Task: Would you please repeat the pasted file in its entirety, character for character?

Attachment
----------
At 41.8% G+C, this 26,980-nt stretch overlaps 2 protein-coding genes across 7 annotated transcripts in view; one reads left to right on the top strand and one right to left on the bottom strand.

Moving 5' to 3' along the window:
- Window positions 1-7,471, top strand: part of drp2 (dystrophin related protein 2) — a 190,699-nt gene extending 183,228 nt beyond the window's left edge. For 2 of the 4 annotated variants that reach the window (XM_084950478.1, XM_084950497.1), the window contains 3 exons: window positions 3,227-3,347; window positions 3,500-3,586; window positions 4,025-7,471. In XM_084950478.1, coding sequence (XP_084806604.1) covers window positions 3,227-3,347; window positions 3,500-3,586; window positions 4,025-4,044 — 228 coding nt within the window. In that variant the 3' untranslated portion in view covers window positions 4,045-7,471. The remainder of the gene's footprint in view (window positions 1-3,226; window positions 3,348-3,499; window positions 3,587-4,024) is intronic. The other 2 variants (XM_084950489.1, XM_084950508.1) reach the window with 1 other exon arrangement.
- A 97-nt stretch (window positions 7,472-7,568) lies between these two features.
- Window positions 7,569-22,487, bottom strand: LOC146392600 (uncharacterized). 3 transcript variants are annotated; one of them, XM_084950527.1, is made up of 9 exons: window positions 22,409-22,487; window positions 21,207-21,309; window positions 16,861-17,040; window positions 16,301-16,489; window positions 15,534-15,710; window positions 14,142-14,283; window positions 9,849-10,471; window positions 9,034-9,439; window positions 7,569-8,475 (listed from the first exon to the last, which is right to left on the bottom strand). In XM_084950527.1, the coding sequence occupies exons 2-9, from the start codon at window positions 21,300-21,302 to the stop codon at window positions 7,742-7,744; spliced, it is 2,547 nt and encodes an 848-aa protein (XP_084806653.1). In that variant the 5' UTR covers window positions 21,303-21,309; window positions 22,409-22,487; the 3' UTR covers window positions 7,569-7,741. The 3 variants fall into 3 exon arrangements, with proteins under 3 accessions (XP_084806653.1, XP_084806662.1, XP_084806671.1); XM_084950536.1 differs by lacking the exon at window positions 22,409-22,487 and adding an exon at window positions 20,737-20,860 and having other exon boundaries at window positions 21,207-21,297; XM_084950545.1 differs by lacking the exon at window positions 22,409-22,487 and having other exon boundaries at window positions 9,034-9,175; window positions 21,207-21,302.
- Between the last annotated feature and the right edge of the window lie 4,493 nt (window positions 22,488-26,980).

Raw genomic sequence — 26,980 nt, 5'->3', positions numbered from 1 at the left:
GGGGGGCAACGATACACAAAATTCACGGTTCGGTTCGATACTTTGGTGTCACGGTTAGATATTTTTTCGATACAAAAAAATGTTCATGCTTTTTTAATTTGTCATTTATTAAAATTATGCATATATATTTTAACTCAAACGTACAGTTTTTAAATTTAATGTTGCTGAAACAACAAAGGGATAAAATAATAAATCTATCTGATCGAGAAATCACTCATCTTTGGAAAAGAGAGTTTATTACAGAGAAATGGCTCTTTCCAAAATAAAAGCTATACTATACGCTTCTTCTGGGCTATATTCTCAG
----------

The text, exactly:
At 41.8% G+C, this 26,980-nt stretch overlaps 2 protein-coding genes across 7 annotated transcripts in view; one reads left to right on the top strand and one right to left on the bottom strand.

Moving 5' to 3' along the window:
- Window positions 1-7,471, top strand: part of drp2 (dystrophin related protein 2) — a 190,699-nt gene extending 183,228 nt beyond the window's left edge. For 2 of the 4 annotated variants that reach the window (XM_084950478.1, XM_084950497.1), the window contains 3 exons: window positions 3,227-3,347; window positions 3,500-3,586; window positions 4,025-7,471. In XM_084950478.1, coding sequence (XP_084806604.1) covers window positions 3,227-3,347; window positions 3,500-3,586; window positions 4,025-4,044 — 228 coding nt within the window. In that variant the 3' untranslated portion in view covers window positions 4,045-7,471. The remainder of the gene's footprint in view (window positions 1-3,226; window positions 3,348-3,499; window positions 3,587-4,024) is intronic. The other 2 variants (XM_084950489.1, XM_084950508.1) reach the window with 1 other exon arrangement.
- A 97-nt stretch (window positions 7,472-7,568) lies between these two features.
- Window positions 7,569-22,487, bottom strand: LOC146392600 (uncharacterized). 3 transcript variants are annotated; one of them, XM_084950527.1, is made up of 9 exons: window positions 22,409-22,487; window positions 21,207-21,309; window positions 16,861-17,040; window positions 16,301-16,489; window positions 15,534-15,710; window positions 14,142-14,283; window positions 9,849-10,471; window positions 9,034-9,439; window positions 7,569-8,475 (listed from the first exon to the last, which is right to left on the bottom strand). In XM_084950527.1, the coding sequence occupies exons 2-9, from the start codon at window positions 21,300-21,302 to the stop codon at window positions 7,742-7,744; spliced, it is 2,547 nt and encodes an 848-aa protein (XP_084806653.1). In that variant the 5' UTR covers window positions 21,303-21,309; window positions 22,409-22,487; the 3' UTR covers window positions 7,569-7,741. The 3 variants fall into 3 exon arrangements, with proteins under 3 accessions (XP_084806653.1, XP_084806662.1, XP_084806671.1); XM_084950536.1 differs by lacking the exon at window positions 22,409-22,487 and adding an exon at window positions 20,737-20,860 and having other exon boundaries at window positions 21,207-21,297; XM_084950545.1 differs by lacking the exon at window positions 22,409-22,487 and having other exon boundaries at window positions 9,034-9,175; window positions 21,207-21,302.
- Between the last annotated feature and the right edge of the window lie 4,493 nt (window positions 22,488-26,980).

Raw genomic sequence — 26,980 nt, 5'->3', positions numbered from 1 at the left:
GGGGGGCAACGATACACAAAATTCACGGTTCGGTTCGATACTTTGGTGTCACGGTTAGATATTTTTTCGATACAAAAAAATGTTCATGCTTTTTTAATTTGTCATTTATTAAAATTATGCATATATATTTTAACTCAAACGTACAGTTTTTAAATTTAATGTTGCTGAAACAACAAAGGGATAAAATAATAAATCTATCTGATCGAGAAATCACTCATCTTTGGAAAAGAGAGTTTATTACAGAGAAATGGCTCTTTCCAAAATAAAAGCTATACTATACGCTTCTTCTGGGCTATATTCTCAG